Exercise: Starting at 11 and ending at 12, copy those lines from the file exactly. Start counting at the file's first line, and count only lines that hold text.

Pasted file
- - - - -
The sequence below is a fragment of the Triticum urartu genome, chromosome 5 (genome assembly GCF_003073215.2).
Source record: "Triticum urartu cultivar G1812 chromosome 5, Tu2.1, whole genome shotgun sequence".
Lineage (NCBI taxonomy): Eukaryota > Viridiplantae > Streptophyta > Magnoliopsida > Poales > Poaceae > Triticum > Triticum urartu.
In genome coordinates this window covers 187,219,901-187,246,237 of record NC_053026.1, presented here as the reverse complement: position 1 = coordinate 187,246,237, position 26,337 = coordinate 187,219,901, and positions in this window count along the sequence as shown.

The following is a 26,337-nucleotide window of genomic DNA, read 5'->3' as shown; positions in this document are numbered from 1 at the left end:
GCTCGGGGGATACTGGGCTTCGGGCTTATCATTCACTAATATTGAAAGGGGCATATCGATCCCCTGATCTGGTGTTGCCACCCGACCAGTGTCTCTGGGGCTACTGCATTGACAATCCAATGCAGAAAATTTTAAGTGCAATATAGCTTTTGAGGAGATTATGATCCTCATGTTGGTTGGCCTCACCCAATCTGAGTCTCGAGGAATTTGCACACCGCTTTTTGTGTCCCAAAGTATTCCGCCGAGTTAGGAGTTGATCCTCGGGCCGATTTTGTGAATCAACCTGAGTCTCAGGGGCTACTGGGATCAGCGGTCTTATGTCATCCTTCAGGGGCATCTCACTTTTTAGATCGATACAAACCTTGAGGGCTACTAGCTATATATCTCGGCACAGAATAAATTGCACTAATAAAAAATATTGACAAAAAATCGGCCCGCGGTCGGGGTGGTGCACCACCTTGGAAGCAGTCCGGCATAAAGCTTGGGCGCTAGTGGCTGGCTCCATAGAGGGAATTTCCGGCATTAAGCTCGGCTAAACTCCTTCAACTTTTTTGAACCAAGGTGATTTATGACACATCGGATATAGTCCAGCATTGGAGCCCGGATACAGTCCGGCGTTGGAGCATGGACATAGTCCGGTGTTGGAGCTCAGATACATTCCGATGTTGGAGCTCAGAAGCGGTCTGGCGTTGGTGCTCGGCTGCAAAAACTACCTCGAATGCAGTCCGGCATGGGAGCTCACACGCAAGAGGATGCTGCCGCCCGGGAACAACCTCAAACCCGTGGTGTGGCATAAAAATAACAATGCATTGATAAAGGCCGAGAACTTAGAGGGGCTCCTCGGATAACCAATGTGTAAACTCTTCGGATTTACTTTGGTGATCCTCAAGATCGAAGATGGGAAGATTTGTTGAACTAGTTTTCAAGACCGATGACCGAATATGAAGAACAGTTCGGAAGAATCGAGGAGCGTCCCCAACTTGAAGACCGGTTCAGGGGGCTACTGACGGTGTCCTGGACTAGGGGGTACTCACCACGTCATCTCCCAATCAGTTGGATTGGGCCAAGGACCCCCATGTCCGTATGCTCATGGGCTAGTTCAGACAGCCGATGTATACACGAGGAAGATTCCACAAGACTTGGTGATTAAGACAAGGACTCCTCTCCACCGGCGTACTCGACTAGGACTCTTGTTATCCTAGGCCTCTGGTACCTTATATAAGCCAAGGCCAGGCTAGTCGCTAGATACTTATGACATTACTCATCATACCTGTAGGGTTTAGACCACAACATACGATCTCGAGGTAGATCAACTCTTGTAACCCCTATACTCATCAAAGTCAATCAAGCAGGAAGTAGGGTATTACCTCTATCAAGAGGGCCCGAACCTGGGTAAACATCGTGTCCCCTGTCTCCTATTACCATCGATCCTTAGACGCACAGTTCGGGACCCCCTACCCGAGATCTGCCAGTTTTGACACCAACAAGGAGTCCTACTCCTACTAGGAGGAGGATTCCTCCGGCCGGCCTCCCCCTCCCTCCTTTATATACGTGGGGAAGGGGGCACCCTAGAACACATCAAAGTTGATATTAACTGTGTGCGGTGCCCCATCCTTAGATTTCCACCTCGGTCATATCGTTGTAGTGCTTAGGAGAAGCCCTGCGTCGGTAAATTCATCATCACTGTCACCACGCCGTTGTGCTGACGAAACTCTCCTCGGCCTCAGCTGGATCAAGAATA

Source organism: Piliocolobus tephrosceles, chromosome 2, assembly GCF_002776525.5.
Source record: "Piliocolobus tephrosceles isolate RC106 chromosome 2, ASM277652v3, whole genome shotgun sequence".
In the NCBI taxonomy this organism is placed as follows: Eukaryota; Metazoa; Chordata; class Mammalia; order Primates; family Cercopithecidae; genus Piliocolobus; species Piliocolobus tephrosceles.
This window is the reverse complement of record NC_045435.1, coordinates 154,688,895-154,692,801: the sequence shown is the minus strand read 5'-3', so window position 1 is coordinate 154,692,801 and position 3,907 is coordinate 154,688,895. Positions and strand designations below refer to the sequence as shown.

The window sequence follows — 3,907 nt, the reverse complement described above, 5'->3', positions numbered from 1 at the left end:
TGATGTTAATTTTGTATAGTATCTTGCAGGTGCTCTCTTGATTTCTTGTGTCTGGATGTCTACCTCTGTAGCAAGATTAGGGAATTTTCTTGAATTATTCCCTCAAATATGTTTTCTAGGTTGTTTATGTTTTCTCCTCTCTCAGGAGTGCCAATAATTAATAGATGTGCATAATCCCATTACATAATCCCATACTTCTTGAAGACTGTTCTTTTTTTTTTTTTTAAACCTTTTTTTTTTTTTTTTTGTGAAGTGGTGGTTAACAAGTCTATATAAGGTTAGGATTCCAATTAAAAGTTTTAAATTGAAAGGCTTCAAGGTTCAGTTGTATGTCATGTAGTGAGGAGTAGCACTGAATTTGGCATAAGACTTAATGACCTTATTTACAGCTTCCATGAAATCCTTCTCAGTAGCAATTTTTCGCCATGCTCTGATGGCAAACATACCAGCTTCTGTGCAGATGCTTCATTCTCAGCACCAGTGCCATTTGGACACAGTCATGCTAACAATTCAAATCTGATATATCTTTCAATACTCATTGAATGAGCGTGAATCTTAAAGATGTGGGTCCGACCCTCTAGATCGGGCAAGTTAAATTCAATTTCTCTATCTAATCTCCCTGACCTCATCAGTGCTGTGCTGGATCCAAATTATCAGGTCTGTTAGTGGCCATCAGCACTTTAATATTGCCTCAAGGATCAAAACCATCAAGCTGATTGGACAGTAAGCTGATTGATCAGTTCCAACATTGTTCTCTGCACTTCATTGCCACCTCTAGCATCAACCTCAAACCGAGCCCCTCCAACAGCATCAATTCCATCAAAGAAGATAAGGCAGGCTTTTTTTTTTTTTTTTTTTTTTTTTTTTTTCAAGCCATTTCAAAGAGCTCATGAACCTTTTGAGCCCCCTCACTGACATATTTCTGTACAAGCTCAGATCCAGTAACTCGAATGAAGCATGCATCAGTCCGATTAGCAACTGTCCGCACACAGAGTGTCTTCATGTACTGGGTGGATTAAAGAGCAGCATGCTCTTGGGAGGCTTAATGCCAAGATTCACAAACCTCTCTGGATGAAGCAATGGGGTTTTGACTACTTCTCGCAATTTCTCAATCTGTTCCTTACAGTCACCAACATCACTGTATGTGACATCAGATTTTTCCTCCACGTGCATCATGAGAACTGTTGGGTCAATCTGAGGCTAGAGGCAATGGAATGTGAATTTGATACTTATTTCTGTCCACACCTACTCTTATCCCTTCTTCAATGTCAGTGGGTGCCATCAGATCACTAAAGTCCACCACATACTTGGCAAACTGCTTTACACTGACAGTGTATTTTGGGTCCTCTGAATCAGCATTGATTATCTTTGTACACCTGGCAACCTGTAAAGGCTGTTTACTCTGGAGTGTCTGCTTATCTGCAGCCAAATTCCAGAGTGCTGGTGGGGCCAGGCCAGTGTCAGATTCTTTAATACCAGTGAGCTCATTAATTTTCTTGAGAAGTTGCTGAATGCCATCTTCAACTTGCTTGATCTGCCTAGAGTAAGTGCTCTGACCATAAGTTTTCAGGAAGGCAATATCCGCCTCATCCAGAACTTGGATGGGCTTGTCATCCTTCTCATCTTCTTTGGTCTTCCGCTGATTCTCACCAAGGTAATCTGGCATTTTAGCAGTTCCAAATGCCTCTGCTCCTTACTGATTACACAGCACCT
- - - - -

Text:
The window sequence follows — 3,907 nt, the reverse complement described above, 5'->3', positions numbered from 1 at the left end:
TGATGTTAATTTTGTATAGTATCTTGCAGGTGCTCTCTTGATTTCTTGTGTCTGGATGTCTACCTCTGTAGCAAGATTAGGGAATTTTCTTGAATTATTCCCTCAAATATGTTTTCTAGGTTGTTTATGTTTTCTCCTCTCTCAGGAGTGCCAATAATTAATAGATGTGCATAATCCCATTACATAATCCCATACTTCTTGAAGACTGTTCTTTTTTTTTTTTTTAAACCTTTTTTTTTTTTTTTTTGTGAAGTGGTGGTTAACAAGTCTATATAAGGTTAGGATTCCAATTAAAAGTTTTAAATTGAAAGGCTTCAAGGTTCAGTTGTATGTCATGTAGTGAGGAGTAGCACTGAATTTGGCATAAGACTTAATGACCTTATTTACAGCTTCCATGAAATCCTTCTCAGTAGCAATTTTTCGCCATGCTCTGATGGCAAACATACCAGCTTCTGTGCAGATGCTTCATTCTCAGCACCAGTGCCATTTGGACACAGTCATGCTAACAATTCAAATCTGATATATCTTTCAATACTCATTGAATGAGCGTGAATCTTAAAGATGTGGGTCCGACCCTCTAGATCGGGCAAGTTAAATTCAATTTCTCTATCTAATCTCCCTGACCTCATCAGTGCTGTGCTGGATCCAAATTATCAGGTCTGTTAGTGGCCATCAGCACTTTAATATTGCCTCAAGGATCAAAACCATCAAGCTGATTGGACAGTAAGCTGATTGATCAGTTCCAACATTGTTCTCTGCACTTCATTGCCACCTCTAGCATCAACCTCAAACCGAGCCCCTCCAACAGCATCAATTCCATCAAAGAAGATAAGGCAGGCTTTTTTTTTTTTTTTTTTTTTTTTTTTTTTCAAGCCATTTCAAAGAGCTCATGAACCTTTTGAGCCCCCTCACTGACATATTTCTGTACAAGCTCAGATCCAGTAACTCGAATGAAGCATGCATCAGTCCGATTAGCAACTGTCCGCACACAGAGTGTCTTCATGTACTGGGTGGATTAAAGAGCAGCATGCTCTTGGGAGGCTTAATGCCAAGATTCACAAACCTCTCTGGATGAAGCAATGGGGTTTTGACTACTTCTCGCAATTTCTCAATCTGTTCCTTACAGTCACCAACATCACTGTATGTGACATCAGATTTTTCCTCCACGTGCATCATGAGAACTGTTGGGTCAATCTGAGGCTAGAGGCAATGGAATGTGAATTTGATACTTATTTCTGTCCACACCTACTCTTATCCCTTCTTCAATGTCAGTGGGTGCCATCAGATCACTAAAGTCCACCACATACTTGGCAAACTGCTTTACACTGACAGTGTATTTTGGGTCCTCTGAATCAGCATTGATTATCTTTGTACACCTGGCAACCTGTAAAGGCTGTTTACTCTGGAGTGTCTGCTTATCTGCAGCCAAATTCCAGAGTGCTGGTGGGGCCAGGCCAGTGTCAGATTCTTTAATACCAGTGAGCTCATTAATTTTCTTGAGAAGTTGCTGAATGCCATCTTCAACTTGCTTGATCTGCCTAGAGTAAGTGCTCTGACCATAAGTTTTCAGGAAGGCAATATCCGCCTCATCCAGAACTTGGATGGGCTTGTCATCCTTCTCATCTTCTTTGGTCTTCCGCTGATTCTCACCAAGGTAATCTGGCATTTTAGCAGTTCCAAATGCCTCTGCTCCTTACTGATTACACAGCACCT